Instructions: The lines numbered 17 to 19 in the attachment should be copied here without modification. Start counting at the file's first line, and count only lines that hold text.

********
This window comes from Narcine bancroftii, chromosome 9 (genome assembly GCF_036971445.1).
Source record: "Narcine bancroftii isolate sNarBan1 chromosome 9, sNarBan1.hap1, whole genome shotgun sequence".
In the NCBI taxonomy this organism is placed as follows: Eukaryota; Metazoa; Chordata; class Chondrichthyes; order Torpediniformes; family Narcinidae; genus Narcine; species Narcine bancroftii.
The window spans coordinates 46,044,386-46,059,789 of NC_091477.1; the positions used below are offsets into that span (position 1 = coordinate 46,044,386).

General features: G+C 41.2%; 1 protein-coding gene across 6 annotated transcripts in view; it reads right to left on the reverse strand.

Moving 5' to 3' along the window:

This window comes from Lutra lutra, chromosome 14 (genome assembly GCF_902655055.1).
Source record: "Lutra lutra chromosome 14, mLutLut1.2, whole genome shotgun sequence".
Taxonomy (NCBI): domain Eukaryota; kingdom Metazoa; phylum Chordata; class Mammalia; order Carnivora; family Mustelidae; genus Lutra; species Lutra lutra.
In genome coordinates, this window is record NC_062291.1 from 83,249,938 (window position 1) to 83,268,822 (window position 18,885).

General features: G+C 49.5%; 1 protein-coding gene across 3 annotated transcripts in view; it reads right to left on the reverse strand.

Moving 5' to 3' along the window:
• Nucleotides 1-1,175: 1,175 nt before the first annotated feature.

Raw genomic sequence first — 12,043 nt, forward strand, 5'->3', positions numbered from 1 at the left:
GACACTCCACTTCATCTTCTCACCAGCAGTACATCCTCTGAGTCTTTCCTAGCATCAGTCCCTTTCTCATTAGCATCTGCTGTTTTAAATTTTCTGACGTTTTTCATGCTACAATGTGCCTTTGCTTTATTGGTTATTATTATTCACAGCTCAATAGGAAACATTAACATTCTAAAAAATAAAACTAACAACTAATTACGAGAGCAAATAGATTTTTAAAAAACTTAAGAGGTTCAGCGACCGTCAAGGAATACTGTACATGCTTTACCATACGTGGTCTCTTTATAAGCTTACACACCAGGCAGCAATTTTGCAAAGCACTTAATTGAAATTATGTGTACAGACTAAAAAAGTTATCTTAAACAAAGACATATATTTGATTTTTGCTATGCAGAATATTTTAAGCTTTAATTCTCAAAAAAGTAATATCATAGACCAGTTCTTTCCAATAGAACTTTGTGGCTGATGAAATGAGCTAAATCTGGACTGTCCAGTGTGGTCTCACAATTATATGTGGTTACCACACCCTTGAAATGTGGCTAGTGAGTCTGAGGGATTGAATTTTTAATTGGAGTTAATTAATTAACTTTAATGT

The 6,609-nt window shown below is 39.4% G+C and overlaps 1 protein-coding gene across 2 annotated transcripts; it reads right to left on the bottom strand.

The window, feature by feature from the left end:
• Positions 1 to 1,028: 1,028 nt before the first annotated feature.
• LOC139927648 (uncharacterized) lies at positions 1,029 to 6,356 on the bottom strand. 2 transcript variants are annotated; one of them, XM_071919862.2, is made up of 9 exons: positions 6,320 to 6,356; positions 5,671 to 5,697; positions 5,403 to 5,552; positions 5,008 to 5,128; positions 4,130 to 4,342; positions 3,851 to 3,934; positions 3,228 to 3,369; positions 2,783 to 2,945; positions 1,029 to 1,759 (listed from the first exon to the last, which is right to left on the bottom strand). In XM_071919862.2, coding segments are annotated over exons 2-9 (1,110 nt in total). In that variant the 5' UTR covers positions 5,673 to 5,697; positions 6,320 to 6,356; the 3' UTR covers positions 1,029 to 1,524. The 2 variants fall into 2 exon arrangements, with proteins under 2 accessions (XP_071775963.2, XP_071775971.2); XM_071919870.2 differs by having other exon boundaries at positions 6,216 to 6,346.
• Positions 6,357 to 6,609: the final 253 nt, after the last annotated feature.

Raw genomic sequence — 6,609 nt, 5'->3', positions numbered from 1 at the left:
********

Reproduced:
The window, feature by feature from the left end:
• Positions 1 to 1,028: 1,028 nt before the first annotated feature.
• LOC139927648 (uncharacterized) lies at positions 1,029 to 6,356 on the bottom strand. 2 transcript variants are annotated; one of them, XM_071919862.2, is made up of 9 exons: positions 6,320 to 6,356; positions 5,671 to 5,697; positions 5,403 to 5,552; positions 5,008 to 5,128; positions 4,130 to 4,342; positions 3,851 to 3,934; positions 3,228 to 3,369; positions 2,783 to 2,945; positions 1,029 to 1,759 (listed from the first exon to the last, which is right to left on the bottom strand). In XM_071919862.2, coding segments are annotated over exons 2-9 (1,110 nt in total). In that variant the 5' UTR covers positions 5,673 to 5,697; positions 6,320 to 6,356; the 3' UTR covers positions 1,029 to 1,524. The 2 variants fall into 2 exon arrangements, with proteins under 2 accessions (XP_071775963.2, XP_071775971.2); XM_071919870.2 differs by having other exon boundaries at positions 6,216 to 6,346.